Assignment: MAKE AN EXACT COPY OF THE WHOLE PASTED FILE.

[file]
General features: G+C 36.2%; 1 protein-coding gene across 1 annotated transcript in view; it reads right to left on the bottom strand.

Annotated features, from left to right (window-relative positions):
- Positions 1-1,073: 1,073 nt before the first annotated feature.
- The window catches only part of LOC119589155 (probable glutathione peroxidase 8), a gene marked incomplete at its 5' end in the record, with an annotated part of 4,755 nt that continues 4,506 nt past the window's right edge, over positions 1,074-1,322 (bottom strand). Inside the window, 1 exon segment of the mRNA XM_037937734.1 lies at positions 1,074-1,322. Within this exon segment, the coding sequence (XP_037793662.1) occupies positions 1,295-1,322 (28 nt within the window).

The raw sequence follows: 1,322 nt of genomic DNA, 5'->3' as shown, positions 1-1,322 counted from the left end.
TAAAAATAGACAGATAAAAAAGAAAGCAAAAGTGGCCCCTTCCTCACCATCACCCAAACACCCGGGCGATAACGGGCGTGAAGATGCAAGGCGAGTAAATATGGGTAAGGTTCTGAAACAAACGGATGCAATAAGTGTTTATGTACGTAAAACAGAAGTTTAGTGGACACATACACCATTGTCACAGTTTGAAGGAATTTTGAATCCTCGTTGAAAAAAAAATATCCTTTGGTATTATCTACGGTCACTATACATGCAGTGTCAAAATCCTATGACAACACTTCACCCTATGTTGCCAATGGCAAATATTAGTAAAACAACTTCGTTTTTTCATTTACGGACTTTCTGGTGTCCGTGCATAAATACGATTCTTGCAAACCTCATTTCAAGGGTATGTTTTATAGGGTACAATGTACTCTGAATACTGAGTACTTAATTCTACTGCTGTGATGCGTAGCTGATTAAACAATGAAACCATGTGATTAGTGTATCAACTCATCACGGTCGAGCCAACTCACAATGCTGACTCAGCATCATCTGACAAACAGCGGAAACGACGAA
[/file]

General features: G+C 36.2%; 1 protein-coding gene across 1 annotated transcript in view; it reads right to left on the bottom strand.

Annotated features, from left to right (window-relative positions):
- Positions 1-1,073: 1,073 nt before the first annotated feature.
- The window catches only part of LOC119589155 (probable glutathione peroxidase 8), a gene marked incomplete at its 5' end in the record, with an annotated part of 4,755 nt that continues 4,506 nt past the window's right edge, over positions 1,074-1,322 (bottom strand). Inside the window, 1 exon segment of the mRNA XM_037937734.1 lies at positions 1,074-1,322. Within this exon segment, the coding sequence (XP_037793662.1) occupies positions 1,295-1,322 (28 nt within the window).

The raw sequence follows: 1,322 nt of genomic DNA, 5'->3' as shown, positions 1-1,322 counted from the left end.
TAAAAATAGACAGATAAAAAAGAAAGCAAAAGTGGCCCCTTCCTCACCATCACCCAAACACCCGGGCGATAACGGGCGTGAAGATGCAAGGCGAGTAAATATGGGTAAGGTTCTGAAACAAACGGATGCAATAAGTGTTTATGTACGTAAAACAGAAGTTTAGTGGACACATACACCATTGTCACAGTTTGAAGGAATTTTGAATCCTCGTTGAAAAAAAAATATCCTTTGGTATTATCTACGGTCACTATACATGCAGTGTCAAAATCCTATGACAACACTTCACCCTATGTTGCCAATGGCAAATATTAGTAAAACAACTTCGTTTTTTCATTTACGGACTTTCTGGTGTCCGTGCATAAATACGATTCTTGCAAACCTCATTTCAAGGGTATGTTTTATAGGGTACAATGTACTCTGAATACTGAGTACTTAATTCTACTGCTGTGATGCGTAGCTGATTAAACAATGAAACCATGTGATTAGTGTATCAACTCATCACGGTCGAGCCAACTCACAATGCTGACTCAGCATCATCTGACAAACAGCGGAAACGACGAA